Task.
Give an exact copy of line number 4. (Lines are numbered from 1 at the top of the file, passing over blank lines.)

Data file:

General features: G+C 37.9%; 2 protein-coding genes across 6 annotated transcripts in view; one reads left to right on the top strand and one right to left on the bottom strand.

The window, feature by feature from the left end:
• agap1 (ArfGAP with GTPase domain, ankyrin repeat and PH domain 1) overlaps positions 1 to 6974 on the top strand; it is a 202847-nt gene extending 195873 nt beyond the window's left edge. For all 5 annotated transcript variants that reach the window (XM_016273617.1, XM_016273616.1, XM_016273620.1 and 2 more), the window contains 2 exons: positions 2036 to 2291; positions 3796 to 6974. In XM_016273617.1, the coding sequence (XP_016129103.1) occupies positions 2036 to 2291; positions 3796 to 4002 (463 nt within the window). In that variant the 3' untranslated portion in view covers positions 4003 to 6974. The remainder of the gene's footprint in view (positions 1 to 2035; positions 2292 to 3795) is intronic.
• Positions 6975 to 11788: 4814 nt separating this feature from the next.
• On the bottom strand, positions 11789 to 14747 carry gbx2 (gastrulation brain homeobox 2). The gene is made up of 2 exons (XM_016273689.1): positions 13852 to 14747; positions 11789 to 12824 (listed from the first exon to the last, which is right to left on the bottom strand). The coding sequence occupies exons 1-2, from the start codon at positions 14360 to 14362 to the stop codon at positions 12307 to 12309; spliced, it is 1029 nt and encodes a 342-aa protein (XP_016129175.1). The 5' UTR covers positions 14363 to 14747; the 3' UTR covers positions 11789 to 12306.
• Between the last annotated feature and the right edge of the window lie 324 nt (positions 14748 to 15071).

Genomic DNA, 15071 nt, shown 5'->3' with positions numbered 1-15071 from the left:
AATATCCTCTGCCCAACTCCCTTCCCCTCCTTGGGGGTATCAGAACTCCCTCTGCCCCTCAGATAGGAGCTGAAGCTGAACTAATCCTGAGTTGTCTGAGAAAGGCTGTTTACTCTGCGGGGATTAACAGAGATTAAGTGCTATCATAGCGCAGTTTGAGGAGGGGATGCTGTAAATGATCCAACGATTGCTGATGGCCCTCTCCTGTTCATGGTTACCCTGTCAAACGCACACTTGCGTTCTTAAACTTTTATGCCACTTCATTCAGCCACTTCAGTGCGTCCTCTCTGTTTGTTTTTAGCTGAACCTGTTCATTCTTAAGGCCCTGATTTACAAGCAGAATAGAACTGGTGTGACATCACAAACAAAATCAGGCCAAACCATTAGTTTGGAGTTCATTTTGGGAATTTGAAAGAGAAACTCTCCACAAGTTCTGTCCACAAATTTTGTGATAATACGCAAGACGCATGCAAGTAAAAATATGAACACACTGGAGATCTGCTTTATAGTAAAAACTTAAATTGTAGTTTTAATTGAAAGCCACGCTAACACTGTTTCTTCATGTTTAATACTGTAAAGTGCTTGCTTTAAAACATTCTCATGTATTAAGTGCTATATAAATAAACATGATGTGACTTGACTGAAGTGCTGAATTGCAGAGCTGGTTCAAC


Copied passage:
• Positions 6975 to 11788: 4814 nt separating this feature from the next.